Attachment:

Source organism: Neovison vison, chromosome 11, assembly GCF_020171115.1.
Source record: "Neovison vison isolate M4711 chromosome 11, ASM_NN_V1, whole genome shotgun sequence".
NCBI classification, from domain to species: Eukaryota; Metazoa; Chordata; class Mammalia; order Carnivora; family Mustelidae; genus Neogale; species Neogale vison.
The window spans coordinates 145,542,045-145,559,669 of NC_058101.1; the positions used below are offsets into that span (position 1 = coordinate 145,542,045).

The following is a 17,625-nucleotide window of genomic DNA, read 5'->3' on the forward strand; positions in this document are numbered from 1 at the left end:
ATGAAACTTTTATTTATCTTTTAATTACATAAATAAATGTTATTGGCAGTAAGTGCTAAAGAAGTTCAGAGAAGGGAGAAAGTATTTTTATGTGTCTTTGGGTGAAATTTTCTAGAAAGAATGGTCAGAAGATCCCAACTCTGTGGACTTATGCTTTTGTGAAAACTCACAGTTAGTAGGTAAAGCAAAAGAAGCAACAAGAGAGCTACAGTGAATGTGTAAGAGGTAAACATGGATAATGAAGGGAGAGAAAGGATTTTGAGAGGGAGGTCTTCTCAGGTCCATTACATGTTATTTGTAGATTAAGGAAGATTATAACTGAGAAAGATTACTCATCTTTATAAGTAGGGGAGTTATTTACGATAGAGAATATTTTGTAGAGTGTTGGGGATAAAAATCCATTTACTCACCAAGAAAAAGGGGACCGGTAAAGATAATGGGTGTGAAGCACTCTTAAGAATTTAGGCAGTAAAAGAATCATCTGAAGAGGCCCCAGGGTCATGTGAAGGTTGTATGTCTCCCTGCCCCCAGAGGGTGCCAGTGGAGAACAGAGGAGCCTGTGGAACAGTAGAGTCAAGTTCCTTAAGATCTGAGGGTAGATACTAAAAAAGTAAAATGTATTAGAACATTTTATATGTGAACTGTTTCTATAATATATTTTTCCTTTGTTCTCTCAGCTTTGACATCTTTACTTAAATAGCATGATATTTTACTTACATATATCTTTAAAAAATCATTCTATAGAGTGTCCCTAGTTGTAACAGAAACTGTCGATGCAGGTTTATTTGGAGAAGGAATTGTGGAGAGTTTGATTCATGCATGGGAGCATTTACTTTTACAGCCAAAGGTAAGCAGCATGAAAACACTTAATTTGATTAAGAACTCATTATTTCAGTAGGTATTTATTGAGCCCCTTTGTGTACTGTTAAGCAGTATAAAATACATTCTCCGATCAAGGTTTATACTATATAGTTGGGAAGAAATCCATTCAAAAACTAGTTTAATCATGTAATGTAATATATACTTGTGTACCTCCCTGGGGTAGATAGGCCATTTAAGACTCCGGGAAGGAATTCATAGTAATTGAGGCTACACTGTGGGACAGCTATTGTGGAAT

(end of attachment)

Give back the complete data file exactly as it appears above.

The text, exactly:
Source organism: Neovison vison, chromosome 11, assembly GCF_020171115.1.
Source record: "Neovison vison isolate M4711 chromosome 11, ASM_NN_V1, whole genome shotgun sequence".
NCBI classification, from domain to species: Eukaryota; Metazoa; Chordata; class Mammalia; order Carnivora; family Mustelidae; genus Neogale; species Neogale vison.
The window spans coordinates 145,542,045-145,559,669 of NC_058101.1; the positions used below are offsets into that span (position 1 = coordinate 145,542,045).

The following is a 17,625-nucleotide window of genomic DNA, read 5'->3' on the forward strand; positions in this document are numbered from 1 at the left end:
ATGAAACTTTTATTTATCTTTTAATTACATAAATAAATGTTATTGGCAGTAAGTGCTAAAGAAGTTCAGAGAAGGGAGAAAGTATTTTTATGTGTCTTTGGGTGAAATTTTCTAGAAAGAATGGTCAGAAGATCCCAACTCTGTGGACTTATGCTTTTGTGAAAACTCACAGTTAGTAGGTAAAGCAAAAGAAGCAACAAGAGAGCTACAGTGAATGTGTAAGAGGTAAACATGGATAATGAAGGGAGAGAAAGGATTTTGAGAGGGAGGTCTTCTCAGGTCCATTACATGTTATTTGTAGATTAAGGAAGATTATAACTGAGAAAGATTACTCATCTTTATAAGTAGGGGAGTTATTTACGATAGAGAATATTTTGTAGAGTGTTGGGGATAAAAATCCATTTACTCACCAAGAAAAAGGGGACCGGTAAAGATAATGGGTGTGAAGCACTCTTAAGAATTTAGGCAGTAAAAGAATCATCTGAAGAGGCCCCAGGGTCATGTGAAGGTTGTATGTCTCCCTGCCCCCAGAGGGTGCCAGTGGAGAACAGAGGAGCCTGTGGAACAGTAGAGTCAAGTTCCTTAAGATCTGAGGGTAGATACTAAAAAAGTAAAATGTATTAGAACATTTTATATGTGAACTGTTTCTATAATATATTTTTCCTTTGTTCTCTCAGCTTTGACATCTTTACTTAAATAGCATGATATTTTACTTACATATATCTTTAAAAAATCATTCTATAGAGTGTCCCTAGTTGTAACAGAAACTGTCGATGCAGGTTTATTTGGAGAAGGAATTGTGGAGAGTTTGATTCATGCATGGGAGCATTTACTTTTACAGCCAAAGGTAAGCAGCATGAAAACACTTAATTTGATTAAGAACTCATTATTTCAGTAGGTATTTATTGAGCCCCTTTGTGTACTGTTAAGCAGTATAAAATACATTCTCCGATCAAGGTTTATACTATATAGTTGGGAAGAAATCCATTCAAAAACTAGTTTAATCATGTAATGTAATATATACTTGTGTACCTCCCTGGGGTAGATAGGCCATTTAAGACTCCGGGAAGGAATTCATAGTAATTGAGGCTACACTGTGGGACAGCTATTGTGGAAT